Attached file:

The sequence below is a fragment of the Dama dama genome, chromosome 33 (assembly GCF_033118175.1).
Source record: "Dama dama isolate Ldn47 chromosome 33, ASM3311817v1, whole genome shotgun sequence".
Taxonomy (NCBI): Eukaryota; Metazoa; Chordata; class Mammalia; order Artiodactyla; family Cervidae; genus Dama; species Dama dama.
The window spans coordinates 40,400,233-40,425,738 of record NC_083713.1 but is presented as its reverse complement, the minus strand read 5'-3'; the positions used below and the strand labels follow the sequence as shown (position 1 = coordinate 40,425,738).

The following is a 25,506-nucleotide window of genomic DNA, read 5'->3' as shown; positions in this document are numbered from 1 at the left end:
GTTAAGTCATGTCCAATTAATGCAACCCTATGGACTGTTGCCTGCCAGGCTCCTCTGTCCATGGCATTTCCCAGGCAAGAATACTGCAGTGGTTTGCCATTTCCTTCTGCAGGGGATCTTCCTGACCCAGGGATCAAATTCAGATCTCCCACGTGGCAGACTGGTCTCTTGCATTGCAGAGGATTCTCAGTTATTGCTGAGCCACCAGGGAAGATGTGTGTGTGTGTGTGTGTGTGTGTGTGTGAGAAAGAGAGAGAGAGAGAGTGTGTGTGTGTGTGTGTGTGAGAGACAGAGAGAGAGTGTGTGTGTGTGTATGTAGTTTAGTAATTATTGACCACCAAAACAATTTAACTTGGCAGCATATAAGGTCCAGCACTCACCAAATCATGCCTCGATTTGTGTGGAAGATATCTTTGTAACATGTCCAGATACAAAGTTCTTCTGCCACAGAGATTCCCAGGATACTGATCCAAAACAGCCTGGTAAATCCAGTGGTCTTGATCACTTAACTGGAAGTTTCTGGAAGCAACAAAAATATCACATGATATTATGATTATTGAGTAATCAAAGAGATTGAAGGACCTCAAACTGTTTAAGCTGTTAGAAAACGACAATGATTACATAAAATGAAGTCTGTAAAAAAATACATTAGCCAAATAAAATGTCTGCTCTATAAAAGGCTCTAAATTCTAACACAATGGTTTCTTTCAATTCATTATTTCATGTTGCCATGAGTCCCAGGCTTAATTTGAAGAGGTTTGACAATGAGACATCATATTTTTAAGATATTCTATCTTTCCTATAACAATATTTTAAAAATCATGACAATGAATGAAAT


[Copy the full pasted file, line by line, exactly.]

The sequence below is a fragment of the Dama dama genome, chromosome 33 (assembly GCF_033118175.1).
Source record: "Dama dama isolate Ldn47 chromosome 33, ASM3311817v1, whole genome shotgun sequence".
Taxonomy (NCBI): Eukaryota; Metazoa; Chordata; class Mammalia; order Artiodactyla; family Cervidae; genus Dama; species Dama dama.
The window spans coordinates 40,400,233-40,425,738 of record NC_083713.1 but is presented as its reverse complement, the minus strand read 5'-3'; the positions used below and the strand labels follow the sequence as shown (position 1 = coordinate 40,425,738).

The following is a 25,506-nucleotide window of genomic DNA, read 5'->3' as shown; positions in this document are numbered from 1 at the left end:
GTTAAGTCATGTCCAATTAATGCAACCCTATGGACTGTTGCCTGCCAGGCTCCTCTGTCCATGGCATTTCCCAGGCAAGAATACTGCAGTGGTTTGCCATTTCCTTCTGCAGGGGATCTTCCTGACCCAGGGATCAAATTCAGATCTCCCACGTGGCAGACTGGTCTCTTGCATTGCAGAGGATTCTCAGTTATTGCTGAGCCACCAGGGAAGATGTGTGTGTGTGTGTGTGTGTGTGTGTGTGAGAAAGAGAGAGAGAGAGAGTGTGTGTGTGTGTGTGTGTGAGAGACAGAGAGAGAGTGTGTGTGTGTGTATGTAGTTTAGTAATTATTGACCACCAAAACAATTTAACTTGGCAGCATATAAGGTCCAGCACTCACCAAATCATGCCTCGATTTGTGTGGAAGATATCTTTGTAACATGTCCAGATACAAAGTTCTTCTGCCACAGAGATTCCCAGGATACTGATCCAAAACAGCCTGGTAAATCCAGTGGTCTTGATCACTTAACTGGAAGTTTCTGGAAGCAACAAAAATATCACATGATATTATGATTATTGAGTAATCAAAGAGATTGAAGGACCTCAAACTGTTTAAGCTGTTAGAAAACGACAATGATTACATAAAATGAAGTCTGTAAAAAAATACATTAGCCAAATAAAATGTCTGCTCTATAAAAGGCTCTAAATTCTAACACAATGGTTTCTTTCAATTCATTATTTCATGTTGCCATGAGTCCCAGGCTTAATTTGAAGAGGTTTGACAATGAGACATCATATTTTTAAGATATTCTATCTTTCCTATAACAATATTTTAAAAATCATGACAATGAATGAAAT